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At the moment, mobile strategies have become a must in almost every product development process. As we tried to highlight in a previous article, going mobile is not a choice anymore. It's more like a huge opportunity for your business. Not to mention that mobile products sell more and faster because they offer companies access to a large audience.

At the same time, it is tricky business. Deciding which way to go - mobile-first, mobile-only, or mobile-after - requires some market sizing, competitive analysis, customer development and a complex evaluation of your entire idea. In a nutshell, evaluating the market for a future MVP is essential for a clear business strategy. Before seeing if the mobile-only strategy is a good choice for startups, let’s have a look at users’ mobile expectations:

Studies show that users have low tolerance for buggy apps. Only 16% of them will try a failing app more than twice:

 

 

Also, they expect apps to be faster than mobile websites. For a startup in particular, immediate response rate is a must. Elseways, potential clients may be irreparably deterred.

 

 

Takeaway: Meeting your users’ expectations requires a great mobile business strategy. The earlier you can figure out what your product needs at a certain moment, the better. Make sure you develop something that your users would need, like and pay for.

What would a mobile app do for your idea?

  • Studies show that users spend more time on apps
  • It builds trust and increases retention
  • It ensures focused display of information and less clutter
  • It is usually faster than mobile websites
  • It can be used without being connected to the internet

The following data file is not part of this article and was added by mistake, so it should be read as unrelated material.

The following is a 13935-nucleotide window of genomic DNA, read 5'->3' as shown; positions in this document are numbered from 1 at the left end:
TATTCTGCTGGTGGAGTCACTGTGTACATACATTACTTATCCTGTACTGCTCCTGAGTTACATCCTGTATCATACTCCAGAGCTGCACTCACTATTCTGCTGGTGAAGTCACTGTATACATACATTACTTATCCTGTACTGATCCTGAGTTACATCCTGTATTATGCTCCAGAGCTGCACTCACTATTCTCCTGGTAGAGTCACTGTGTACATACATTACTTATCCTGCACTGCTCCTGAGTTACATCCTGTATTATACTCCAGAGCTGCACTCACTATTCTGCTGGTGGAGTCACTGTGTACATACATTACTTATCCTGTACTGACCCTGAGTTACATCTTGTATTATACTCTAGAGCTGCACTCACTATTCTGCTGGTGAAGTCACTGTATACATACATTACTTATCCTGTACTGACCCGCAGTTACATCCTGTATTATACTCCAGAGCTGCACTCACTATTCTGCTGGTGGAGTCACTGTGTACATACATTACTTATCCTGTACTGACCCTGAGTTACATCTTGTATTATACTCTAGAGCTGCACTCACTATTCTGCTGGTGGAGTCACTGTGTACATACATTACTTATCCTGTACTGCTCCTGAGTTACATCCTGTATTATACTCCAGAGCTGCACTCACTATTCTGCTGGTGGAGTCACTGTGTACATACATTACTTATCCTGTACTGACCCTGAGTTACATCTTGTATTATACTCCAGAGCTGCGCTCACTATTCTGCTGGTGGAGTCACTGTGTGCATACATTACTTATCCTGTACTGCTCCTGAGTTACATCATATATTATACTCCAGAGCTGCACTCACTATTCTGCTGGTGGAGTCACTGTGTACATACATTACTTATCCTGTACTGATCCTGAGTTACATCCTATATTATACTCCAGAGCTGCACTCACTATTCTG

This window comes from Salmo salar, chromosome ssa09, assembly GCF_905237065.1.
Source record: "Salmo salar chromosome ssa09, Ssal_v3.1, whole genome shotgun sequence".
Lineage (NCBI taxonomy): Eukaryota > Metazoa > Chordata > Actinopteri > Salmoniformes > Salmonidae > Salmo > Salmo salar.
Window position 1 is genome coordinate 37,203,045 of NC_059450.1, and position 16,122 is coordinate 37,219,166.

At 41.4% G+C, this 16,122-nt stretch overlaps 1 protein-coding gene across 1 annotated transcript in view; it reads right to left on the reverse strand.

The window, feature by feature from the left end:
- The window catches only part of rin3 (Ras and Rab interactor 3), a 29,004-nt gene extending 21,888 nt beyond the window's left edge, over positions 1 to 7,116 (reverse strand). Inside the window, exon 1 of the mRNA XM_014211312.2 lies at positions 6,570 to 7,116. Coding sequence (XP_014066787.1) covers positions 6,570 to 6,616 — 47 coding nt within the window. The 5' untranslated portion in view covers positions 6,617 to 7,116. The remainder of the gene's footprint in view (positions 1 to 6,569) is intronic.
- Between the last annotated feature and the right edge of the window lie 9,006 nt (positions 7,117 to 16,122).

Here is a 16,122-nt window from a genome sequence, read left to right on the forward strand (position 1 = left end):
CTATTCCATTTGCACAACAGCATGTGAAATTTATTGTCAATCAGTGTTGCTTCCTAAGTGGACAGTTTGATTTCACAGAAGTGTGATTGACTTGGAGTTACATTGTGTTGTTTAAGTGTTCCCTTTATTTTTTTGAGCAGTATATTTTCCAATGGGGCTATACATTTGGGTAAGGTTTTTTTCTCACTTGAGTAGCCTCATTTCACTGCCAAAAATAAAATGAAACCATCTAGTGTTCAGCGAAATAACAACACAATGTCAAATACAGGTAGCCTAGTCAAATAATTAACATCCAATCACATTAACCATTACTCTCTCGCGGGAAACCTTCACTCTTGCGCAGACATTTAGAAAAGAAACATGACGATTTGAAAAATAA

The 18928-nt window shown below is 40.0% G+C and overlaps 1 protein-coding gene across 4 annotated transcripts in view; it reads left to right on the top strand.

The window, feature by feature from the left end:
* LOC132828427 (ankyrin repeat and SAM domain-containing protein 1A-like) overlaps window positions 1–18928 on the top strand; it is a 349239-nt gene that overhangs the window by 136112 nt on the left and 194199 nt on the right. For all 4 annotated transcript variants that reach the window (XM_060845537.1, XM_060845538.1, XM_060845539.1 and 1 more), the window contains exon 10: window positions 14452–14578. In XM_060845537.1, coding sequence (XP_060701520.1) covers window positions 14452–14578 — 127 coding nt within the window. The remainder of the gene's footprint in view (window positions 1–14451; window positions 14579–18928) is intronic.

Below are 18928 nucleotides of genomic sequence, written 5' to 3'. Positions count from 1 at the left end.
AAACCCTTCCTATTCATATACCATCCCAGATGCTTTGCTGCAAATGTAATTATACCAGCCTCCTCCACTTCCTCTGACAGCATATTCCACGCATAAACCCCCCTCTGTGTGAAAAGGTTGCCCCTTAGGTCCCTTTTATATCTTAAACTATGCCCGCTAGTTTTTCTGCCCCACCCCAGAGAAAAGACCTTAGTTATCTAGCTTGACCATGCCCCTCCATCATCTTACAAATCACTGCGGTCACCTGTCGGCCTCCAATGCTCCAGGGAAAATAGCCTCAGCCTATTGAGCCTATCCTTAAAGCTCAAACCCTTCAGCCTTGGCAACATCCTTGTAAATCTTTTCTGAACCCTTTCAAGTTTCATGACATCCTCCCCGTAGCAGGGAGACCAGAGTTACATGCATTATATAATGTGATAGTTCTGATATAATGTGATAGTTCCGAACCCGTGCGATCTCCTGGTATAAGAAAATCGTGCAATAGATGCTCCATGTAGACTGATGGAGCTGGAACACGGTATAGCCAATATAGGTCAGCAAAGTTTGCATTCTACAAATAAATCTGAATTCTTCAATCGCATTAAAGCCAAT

• It offers you the possibility to add new, extensive features

Why isn't mobile-only the best choice for new startups?

 

 

  • Most apps require a website in order to create a complete experience and a viral loop.
  • Mobile users are 67 percent more likely to make a purchase from a website which is mobile friendly. When you have just an app, there is a big possibility to lose an impressive number of users. The majority of users prefers both: mobile devices and PCs.
  • Distribution and discovery of mobile apps is a huge impediment. Making your mobile app popular in the App Store can be very hard. Firstly, there were at least 1,100,000+ third-party apps officially available on the App Store in 2012. The competition is harsh. Secondly, the whole process can take a lot of time. It can also depends on the geographical areas where you want to promote your app.
  • Users’ decision to use mobile apps instead of mobile websites is based on the type of information they look for. For example, Nielsen’s study on the usage of travel-related mobile apps and websites during June 2012, shows that Americans’ decision to open an app or their mobile web browser depends on the type of travel information they seek. They prefer native apps for guidance and the mobile web for trip planning. Runaway: If it goes mobile-only, there’s a huge possibility that your startup will lose a big number of clients. Why? Because they don’t use mobile apps and you don’t give them another alternative.
  • If your business model doesn’t fit the mobile-only strategy, it’s going to be hard to kickstart your business. If your core value proposition is the mobile app, then you can give it a try. Keep in mind, however, that you will be limiting your audience (your product can be accessed only by mobile users. What happens to the rest of them?).